Where better to start a series of articles on the Hermetic tradition than with the Alchemist of Notre-Dame?
As Fulcanelli (in Le Mystere Des Cathedrals) says:
“If, moved by curiosity or simply wishing to give some purpose to a summer stroll, you climb the spiral staircase leading to the high parts of the building, you should make you way slowly along the path, hollowed out like a channel at the top of the second gallery. Once you are in the vicinity of the main axis of the majestic building, at the reentrant angle of the North Tower, you will see in the middle of the procession of monsters, a large and striking stone relief of an old man. This is he – the alchemist of Notre Dame.”
This character, to Fulcanelli, is the wise old man of the Hermetic tradition, Hermes Trismegistus, the Thrice Great. He is turn looks back/aside to the Greek god Hermes, of endlessly rich and subtly wise character.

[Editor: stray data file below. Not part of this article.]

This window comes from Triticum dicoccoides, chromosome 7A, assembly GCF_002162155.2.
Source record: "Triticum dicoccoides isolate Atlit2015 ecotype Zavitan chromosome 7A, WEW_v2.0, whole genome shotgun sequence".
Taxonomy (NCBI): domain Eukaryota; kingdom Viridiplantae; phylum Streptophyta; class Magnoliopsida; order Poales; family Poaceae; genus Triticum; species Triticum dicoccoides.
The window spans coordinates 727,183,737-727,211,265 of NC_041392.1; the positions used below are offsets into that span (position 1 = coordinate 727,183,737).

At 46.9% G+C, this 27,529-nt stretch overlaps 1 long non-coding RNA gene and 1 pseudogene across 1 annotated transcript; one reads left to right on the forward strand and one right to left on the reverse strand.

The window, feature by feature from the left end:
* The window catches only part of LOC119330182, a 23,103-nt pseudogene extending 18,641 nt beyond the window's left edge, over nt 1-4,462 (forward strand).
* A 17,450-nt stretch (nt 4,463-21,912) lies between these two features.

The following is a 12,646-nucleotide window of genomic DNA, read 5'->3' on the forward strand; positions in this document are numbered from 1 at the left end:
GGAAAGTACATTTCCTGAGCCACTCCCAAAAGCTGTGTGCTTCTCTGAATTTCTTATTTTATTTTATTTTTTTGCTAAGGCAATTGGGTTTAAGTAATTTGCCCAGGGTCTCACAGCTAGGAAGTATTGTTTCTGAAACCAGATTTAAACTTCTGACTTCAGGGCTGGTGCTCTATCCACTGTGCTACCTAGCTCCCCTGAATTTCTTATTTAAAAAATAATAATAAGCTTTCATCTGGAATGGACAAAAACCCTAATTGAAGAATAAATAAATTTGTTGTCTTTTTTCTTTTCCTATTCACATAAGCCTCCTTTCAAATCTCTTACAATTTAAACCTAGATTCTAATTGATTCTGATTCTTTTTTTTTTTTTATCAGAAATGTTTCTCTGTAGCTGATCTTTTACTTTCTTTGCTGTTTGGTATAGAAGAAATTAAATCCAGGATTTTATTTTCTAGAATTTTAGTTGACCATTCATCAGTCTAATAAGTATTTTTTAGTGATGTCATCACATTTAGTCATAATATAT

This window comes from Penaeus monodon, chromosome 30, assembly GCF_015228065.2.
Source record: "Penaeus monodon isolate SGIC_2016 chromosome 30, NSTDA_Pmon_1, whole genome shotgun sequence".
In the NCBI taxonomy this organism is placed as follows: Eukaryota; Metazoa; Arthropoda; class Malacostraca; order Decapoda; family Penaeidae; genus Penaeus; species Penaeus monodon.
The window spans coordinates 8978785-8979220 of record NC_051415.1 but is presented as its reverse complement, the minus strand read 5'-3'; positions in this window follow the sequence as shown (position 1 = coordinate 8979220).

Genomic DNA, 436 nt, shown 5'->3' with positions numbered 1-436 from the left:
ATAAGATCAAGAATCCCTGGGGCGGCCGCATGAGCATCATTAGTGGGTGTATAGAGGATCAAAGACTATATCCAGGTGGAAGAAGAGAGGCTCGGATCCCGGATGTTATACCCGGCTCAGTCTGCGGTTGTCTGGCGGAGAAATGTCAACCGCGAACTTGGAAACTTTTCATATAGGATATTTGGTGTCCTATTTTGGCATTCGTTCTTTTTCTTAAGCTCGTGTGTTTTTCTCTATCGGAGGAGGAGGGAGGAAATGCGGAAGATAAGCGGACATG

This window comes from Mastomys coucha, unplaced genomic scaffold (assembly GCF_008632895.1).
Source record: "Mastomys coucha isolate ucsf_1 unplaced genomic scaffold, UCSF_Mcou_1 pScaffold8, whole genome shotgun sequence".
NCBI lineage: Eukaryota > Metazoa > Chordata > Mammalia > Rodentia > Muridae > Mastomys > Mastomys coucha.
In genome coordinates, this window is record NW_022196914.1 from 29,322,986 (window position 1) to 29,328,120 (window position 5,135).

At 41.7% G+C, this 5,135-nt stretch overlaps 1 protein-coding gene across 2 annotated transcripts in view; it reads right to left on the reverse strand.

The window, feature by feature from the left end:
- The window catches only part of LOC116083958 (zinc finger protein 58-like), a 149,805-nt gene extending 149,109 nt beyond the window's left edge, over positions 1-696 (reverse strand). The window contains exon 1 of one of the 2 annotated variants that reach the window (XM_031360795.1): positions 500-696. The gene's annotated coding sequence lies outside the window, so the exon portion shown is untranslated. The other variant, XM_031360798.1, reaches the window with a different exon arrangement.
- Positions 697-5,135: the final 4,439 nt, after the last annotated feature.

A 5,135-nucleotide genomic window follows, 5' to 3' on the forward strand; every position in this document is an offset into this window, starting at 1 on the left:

Karl Kerényi, speaking of the Greek Hermes, saw the Hermetic as a third configuration, an alternative to the dualism of the Apollonian versus the Dionysian. (This dualism was originally Nietzsche’s construct.)
Why does this matter? Because the Hermetic way can be a third way, an alternative and powerful course of inner inquiry for the contemporary soul.
“Hermes, my Favourite Divinity.”
… So wrote Kerényi, a great investigator of the Greek gods, in a letter to Thomas Mann.
I plan to write more on Hermes, on Hermes Trismegistus, and on the Hermetic tradition in general, in future articles.